In 2006, we predicted that every major bank and credit union would someday have a blog (note 1). That prediction was looking downright awful until Twitter came along. The popular, and much-hyped service, is part blog, part social network, and part text-messaging.
Financial institutions have embraced Twitter much faster than blogging because it’s low cost, drop-dead simple to implement, and relatively cost-effective to staff and manage. Our good friend, Christophe Langlois, who has been tracking social media implementations at Visible-Banking for several years, has identified 120 financial institution blogs worldwide. In comparison, Christophe is tracking more than 700 Twitter accounts. Similarly, Jeffry Pilcher’s exhaustive Twitter directory at The Financial Brand lists about 600 Twitter accounts in use by financial institutions.
Vantage CU takes the Twitter plunge
Although Twitter can successfully be used as a simple one-way broadcast medium (i.e., microblog), it’s also a powerful two-way and group communication service (note 2). Wesabe, in 2008, and Xpenser, earlier this year, were the first online PFMs to leverage Twitter for posting transaction info to user accounts. But St. Louis, Missouri-based Vantage Credit Union took that one step further by allowing users not only to query their accounts, but also to move money between them.
At the core, Vantage CU’s Twitter service is little different than hundreds of SMS/text-message mobile-banking services already in use around the world. But for Twitter users, it allows account queries from anywhere a Twitter client is loaded: smartphone, laptop, or desktop (note 3).
How it works
Vantage CU posted videos showing how it works. But if you are a Twitter user, you can skip the tutorial. You’ll understand right away: After signing up for the service at Vantage (inset), simply follow the CU on Twitter (@myvcu) and send them a direct message whenever you want to see your balance, recent transactions, or to initiate a funds transfer.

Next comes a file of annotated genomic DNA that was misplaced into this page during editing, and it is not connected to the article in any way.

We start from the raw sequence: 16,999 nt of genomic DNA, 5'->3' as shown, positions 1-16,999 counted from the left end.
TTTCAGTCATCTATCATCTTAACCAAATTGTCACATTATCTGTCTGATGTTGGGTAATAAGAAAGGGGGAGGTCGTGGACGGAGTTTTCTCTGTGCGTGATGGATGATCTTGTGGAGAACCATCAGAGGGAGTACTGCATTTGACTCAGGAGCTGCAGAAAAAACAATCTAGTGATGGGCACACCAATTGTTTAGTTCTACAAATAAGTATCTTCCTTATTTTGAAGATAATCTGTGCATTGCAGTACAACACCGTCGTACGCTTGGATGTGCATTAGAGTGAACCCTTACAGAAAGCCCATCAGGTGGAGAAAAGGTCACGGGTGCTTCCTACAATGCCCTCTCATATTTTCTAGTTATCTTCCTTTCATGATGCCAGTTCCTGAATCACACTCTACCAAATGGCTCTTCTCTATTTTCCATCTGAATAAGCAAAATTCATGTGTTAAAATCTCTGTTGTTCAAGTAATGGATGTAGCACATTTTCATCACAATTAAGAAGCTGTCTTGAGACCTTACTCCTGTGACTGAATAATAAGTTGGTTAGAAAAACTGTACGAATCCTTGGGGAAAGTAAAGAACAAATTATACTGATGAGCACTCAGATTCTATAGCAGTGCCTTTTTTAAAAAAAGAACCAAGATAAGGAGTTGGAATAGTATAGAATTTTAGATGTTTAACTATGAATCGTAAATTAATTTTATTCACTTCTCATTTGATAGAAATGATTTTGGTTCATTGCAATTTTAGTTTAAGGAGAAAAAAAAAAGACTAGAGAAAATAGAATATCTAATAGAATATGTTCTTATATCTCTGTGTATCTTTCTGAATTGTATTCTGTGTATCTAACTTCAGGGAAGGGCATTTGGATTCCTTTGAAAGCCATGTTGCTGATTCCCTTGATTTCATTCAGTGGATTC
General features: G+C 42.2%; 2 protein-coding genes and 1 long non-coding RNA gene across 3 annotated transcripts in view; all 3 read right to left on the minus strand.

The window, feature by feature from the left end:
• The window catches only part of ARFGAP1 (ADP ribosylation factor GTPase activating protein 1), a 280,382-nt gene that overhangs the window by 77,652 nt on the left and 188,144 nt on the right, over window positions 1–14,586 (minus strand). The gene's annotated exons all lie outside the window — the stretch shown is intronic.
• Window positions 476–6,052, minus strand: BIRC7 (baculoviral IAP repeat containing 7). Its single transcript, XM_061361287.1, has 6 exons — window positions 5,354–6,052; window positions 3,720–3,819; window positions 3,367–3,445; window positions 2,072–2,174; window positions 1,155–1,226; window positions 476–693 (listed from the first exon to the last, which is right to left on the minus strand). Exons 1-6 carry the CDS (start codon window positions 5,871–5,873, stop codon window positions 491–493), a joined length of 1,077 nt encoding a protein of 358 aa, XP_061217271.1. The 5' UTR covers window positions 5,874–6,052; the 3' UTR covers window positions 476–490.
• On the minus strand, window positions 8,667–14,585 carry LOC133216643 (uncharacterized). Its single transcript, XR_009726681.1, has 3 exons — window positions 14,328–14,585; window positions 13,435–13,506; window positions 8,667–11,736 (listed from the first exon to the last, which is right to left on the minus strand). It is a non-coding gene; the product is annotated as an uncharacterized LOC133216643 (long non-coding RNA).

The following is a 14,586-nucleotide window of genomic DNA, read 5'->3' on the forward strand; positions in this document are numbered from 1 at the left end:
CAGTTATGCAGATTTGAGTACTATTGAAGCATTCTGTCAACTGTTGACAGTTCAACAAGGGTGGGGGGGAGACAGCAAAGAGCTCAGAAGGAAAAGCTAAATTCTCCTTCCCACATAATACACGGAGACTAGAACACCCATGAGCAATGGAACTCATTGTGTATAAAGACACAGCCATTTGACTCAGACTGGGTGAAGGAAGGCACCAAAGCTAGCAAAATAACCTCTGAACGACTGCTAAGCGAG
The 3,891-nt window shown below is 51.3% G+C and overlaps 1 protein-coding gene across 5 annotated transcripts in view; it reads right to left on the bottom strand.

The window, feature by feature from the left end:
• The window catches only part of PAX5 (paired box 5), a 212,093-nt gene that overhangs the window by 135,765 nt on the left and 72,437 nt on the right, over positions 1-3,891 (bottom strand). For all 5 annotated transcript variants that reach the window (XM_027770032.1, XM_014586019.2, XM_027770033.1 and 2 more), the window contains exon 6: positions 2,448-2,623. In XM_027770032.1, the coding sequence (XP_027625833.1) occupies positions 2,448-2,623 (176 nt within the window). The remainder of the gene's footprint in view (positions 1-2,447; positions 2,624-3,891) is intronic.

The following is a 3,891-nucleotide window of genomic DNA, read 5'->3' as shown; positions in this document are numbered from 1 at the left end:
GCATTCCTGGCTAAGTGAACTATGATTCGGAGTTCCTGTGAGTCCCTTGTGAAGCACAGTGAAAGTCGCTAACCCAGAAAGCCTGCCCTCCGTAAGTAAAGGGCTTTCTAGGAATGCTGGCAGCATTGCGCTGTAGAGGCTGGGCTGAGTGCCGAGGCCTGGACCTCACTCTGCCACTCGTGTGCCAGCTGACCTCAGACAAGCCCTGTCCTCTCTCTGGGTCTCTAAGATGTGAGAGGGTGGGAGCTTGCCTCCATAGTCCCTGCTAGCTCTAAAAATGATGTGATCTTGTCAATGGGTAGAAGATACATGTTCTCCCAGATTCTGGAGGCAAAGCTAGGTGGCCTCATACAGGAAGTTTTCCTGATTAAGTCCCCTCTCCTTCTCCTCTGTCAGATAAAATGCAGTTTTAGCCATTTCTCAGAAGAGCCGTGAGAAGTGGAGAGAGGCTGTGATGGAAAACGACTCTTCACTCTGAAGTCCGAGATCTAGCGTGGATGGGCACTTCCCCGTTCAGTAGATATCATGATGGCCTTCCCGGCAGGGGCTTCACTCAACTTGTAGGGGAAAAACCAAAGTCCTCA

While the process is relatively intuitive for Twitter users, the command-code language limits the usefulness. The results look like a throwback to the DOS command line circa 1985 (see first screenshot below). It would be much simpler if the CU offered plain English commands and account nicknames, e.g., “transfer $500 from wifechecking to mychecking” instead of “#trans f9 t0”. Ideally, the CU would support short codes for its power users and plain English commands for everyone else.
That said, it’s pretty simple to remember how to make a checking account balance inquiry, “#bal 9” (9 is the code for checking), which is the primary way the service will be used.
Few members will actually use Twitter banking, at least initially. The main reason to embrace Twitter is for the publicity and brand value, especially when you are first. Vantage takes full advantage of its first-mover position, placing a headline on its homepage, along with a Twitter feed directly below.
Other things Vantage CU does right:
- Posted four how-to videos (although, the CU needs to choose a faster host for the videos because the Screencast-based videos run way too slow)
- Posted FAQs, instructions, and screenshots
- Wrote a blog post about the new service
- Proactively reached out to bloggers resulting in great initial coverage (Financial Brand, Everything CU, and Currency Marketing) which can help bring mainstream press coverage later
- Allows users to subscribe to the Twitter feed via RSS (directly from the CU’s homepage)
The PR value alone should more than justify the expense of Vantage CU’s Twitter service. And if Twitter continues to work its way into the fabric of consumers’ daily lives, the service could attract a decent following.
In keeping with our 10-year tradition of recognizing new online “firsts,” we are awarding Vantage a 2009 Best of the Web award (note 4) for being the first in the world with full-service Twitter banking.
Vantage Credit Union homepage featuring new Twitter service (5 Oct 2009)
1. See our Online Banking Report: Bank 2.0 (Nov. 2006).
2. For more info, see our Online Banking Report: Leveraging Twitter (May 2009)
3. However, text-messaging users would likely prefer to make balance inquiries directly from their phone’s SMS function, rather than t
aking the time to open the Twitter app or website. The most likely user is someone already using Twitter who decides to do a quick banking inquiry while Tweeting.
4. OBR Best of the Web awards are given periodically to companies that pioneer new online and mobile banking features. It is not an endorsement of the company or product, just recognition for what we believe is an important development. Vantage Credit Union is the 75th recipient since we began awarding it in 1997.